'Compton kingpin and dealer' says he knows who murdered Tupac in Netflix series

A self-described 'Compton kingpin and drug dealer' has boldly claimed he knows who is responsible for the drive-by shooting that killed rapper Tupac Shakur in 1996.

Duane Keith Davis, also known as Keefe D, has admitted he was in the car on the night of the murder, and that the gunman was in the backseat.

The on-camera confession was filmed for the new Netflix series, Unsolved: The Tupac and Biggie Murders, which is based on findings by former LA police officer Greg Kading.

When pressed to identify the killer on-camera, Davis replied, "I'm going to keep it for the code of the streets.

"It just came from the backseat, bro."

However, according to The Daily Star, Davis did reveal the name of the shooter in a taped confession while he was under immunity from prosecution.

He allegedly claimed it was his own nephew, the late Orlando 'Baby Lane' Anderson, who fired the fatal shots.

"I gave it to Dre and Dre was like 'no, no, no', and Lane was like - popped the dudes," Davis said during the recording, The Daily Star says.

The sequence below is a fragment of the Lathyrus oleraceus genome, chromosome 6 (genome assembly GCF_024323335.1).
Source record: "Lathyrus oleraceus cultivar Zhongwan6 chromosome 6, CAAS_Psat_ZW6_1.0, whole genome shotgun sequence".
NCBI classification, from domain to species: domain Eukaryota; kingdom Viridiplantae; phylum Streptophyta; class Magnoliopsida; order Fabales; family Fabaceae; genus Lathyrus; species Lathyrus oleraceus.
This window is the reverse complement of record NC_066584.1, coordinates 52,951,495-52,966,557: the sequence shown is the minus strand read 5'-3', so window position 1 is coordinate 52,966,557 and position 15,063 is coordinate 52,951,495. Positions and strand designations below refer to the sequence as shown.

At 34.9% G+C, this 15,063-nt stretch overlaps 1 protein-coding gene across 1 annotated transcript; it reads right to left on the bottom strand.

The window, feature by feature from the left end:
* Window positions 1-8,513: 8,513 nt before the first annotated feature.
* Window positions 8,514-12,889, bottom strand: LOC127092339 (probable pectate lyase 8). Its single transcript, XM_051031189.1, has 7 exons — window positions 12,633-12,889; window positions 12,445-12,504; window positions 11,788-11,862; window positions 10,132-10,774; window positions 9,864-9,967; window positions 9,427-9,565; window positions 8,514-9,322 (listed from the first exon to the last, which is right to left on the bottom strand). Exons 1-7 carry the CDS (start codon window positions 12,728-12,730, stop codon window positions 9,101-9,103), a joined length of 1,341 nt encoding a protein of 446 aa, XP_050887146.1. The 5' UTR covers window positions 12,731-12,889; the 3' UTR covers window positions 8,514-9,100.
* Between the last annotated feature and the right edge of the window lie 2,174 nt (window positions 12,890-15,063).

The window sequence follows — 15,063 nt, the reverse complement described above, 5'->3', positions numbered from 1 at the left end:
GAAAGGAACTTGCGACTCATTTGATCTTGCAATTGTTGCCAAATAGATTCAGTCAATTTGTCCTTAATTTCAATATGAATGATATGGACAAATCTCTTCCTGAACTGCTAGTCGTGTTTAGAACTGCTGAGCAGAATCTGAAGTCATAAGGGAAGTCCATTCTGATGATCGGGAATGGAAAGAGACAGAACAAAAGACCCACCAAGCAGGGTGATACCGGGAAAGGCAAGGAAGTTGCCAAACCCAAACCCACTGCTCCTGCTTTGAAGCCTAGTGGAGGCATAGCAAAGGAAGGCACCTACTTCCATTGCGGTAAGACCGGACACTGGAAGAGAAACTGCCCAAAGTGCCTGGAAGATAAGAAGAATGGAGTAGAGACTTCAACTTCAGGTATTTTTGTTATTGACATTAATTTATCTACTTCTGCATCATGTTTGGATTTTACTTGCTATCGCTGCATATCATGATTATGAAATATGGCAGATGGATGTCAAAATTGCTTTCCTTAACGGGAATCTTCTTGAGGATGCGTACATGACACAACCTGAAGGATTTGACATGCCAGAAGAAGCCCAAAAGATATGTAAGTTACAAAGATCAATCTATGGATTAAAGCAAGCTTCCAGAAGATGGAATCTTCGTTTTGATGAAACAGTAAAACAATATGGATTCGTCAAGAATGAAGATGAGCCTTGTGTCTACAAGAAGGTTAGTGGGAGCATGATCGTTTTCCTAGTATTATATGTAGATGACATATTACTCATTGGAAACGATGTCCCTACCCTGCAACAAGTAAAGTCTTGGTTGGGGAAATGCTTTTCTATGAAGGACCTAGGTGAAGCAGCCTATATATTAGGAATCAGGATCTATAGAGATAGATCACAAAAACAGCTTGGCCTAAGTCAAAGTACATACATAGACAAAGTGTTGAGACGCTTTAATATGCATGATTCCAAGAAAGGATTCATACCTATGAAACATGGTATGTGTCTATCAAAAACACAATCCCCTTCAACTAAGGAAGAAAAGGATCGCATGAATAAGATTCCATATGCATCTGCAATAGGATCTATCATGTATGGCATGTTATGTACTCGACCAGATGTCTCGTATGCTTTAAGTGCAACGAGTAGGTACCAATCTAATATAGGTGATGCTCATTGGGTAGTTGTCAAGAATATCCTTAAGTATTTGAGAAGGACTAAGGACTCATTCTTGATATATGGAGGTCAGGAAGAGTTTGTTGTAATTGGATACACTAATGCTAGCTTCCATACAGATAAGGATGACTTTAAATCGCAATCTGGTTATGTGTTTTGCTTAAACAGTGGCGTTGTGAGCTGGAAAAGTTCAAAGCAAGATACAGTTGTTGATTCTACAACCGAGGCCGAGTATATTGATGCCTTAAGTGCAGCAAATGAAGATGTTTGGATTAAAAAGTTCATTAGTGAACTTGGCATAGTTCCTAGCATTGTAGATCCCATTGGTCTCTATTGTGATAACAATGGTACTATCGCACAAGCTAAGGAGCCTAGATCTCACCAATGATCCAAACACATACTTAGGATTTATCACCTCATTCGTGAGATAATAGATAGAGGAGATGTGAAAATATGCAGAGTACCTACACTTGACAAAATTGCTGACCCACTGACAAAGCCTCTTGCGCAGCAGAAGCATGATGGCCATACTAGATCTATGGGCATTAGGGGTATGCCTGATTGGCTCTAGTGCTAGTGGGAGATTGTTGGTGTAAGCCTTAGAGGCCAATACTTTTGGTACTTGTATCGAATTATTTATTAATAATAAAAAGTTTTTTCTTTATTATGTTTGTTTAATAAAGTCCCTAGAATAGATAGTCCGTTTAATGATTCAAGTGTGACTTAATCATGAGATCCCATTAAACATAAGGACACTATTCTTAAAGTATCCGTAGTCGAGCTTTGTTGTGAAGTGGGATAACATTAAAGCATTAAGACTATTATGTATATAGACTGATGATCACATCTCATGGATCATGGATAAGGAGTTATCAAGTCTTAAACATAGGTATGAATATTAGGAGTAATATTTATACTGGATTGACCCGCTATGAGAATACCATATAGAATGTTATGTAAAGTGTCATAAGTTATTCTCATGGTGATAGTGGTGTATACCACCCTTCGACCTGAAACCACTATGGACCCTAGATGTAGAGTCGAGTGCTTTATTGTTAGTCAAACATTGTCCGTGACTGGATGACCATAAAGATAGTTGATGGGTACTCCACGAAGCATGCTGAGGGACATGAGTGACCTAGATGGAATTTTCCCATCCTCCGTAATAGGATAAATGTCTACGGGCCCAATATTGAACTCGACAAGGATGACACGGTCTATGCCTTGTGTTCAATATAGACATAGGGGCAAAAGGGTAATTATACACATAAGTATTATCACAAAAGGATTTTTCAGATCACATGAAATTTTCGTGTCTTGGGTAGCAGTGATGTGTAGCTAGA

Anderson is the number one suspect in the case, but died in a gang shooting two years after Tupac's murder.
 

It's not the first time Davis has spoken about the night that saw the 'Changes' rapper shot multiple times in Las Vegas on September 7, 1996.

In a documentary called Death Row Chronicles, released before the Netflix series, Davis bragged about his inside knowledge of the crime.

"I'm the only one alive who can really tell you story about the Tupac killing," he said.

"People have been pursuing me for 20 years. I'm coming out now because I have cancer. And I have nothing else to lose. All I care about now is the truth."

The executive producer of the Netflix series, Kyle Long, has said it's "outrageous" that the Las Vegas police department hasn't pursued Davis as an accessory to the murder.

No one has ever been convicted for Tupac's killing, and conspiracy theories around his death and the criminal investigation remain rife online.

Newshub.